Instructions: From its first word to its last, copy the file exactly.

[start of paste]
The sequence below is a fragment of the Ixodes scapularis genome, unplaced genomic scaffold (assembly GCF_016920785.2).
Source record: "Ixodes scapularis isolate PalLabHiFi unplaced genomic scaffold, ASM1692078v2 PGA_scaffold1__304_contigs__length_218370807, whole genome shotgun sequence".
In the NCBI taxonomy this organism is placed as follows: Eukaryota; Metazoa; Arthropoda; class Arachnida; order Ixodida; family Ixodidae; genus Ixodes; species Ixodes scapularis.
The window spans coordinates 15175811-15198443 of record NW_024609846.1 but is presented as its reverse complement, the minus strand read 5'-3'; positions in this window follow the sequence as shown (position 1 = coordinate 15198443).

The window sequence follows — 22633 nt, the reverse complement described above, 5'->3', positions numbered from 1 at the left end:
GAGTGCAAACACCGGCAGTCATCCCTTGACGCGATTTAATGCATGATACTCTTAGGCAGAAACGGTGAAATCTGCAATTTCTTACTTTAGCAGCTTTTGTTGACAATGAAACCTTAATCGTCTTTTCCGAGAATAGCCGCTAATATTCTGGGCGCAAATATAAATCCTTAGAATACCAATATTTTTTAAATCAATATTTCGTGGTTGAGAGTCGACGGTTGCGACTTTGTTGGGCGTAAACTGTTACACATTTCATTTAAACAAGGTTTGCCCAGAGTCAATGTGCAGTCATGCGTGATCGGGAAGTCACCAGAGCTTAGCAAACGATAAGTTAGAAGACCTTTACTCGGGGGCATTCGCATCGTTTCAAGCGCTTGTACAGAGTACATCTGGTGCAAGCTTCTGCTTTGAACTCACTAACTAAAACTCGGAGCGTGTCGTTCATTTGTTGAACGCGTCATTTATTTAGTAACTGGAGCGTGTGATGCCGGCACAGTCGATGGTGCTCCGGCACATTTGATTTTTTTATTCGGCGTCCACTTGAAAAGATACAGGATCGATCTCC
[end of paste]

The sequence below is a fragment of the Ixodes scapularis genome, unplaced genomic scaffold (assembly GCF_016920785.2).
Source record: "Ixodes scapularis isolate PalLabHiFi unplaced genomic scaffold, ASM1692078v2 PGA_scaffold1__304_contigs__length_218370807, whole genome shotgun sequence".
In the NCBI taxonomy this organism is placed as follows: Eukaryota; Metazoa; Arthropoda; class Arachnida; order Ixodida; family Ixodidae; genus Ixodes; species Ixodes scapularis.
The window spans coordinates 15175811-15198443 of record NW_024609846.1 but is presented as its reverse complement, the minus strand read 5'-3'; positions in this window follow the sequence as shown (position 1 = coordinate 15198443).

The window sequence follows — 22633 nt, the reverse complement described above, 5'->3', positions numbered from 1 at the left end:
GAGTGCAAACACCGGCAGTCATCCCTTGACGCGATTTAATGCATGATACTCTTAGGCAGAAACGGTGAAATCTGCAATTTCTTACTTTAGCAGCTTTTGTTGACAATGAAACCTTAATCGTCTTTTCCGAGAATAGCCGCTAATATTCTGGGCGCAAATATAAATCCTTAGAATACCAATATTTTTTAAATCAATATTTCGTGGTTGAGAGTCGACGGTTGCGACTTTGTTGGGCGTAAACTGTTACACATTTCATTTAAACAAGGTTTGCCCAGAGTCAATGTGCAGTCATGCGTGATCGGGAAGTCACCAGAGCTTAGCAAACGATAAGTTAGAAGACCTTTACTCGGGGGCATTCGCATCGTTTCAAGCGCTTGTACAGAGTACATCTGGTGCAAGCTTCTGCTTTGAACTCACTAACTAAAACTCGGAGCGTGTCGTTCATTTGTTGAACGCGTCATTTATTTAGTAACTGGAGCGTGTGATGCCGGCACAGTCGATGGTGCTCCGGCACATTTGATTTTTTTATTCGGCGTCCACTTGAAAAGATACAGGATCGATCTCC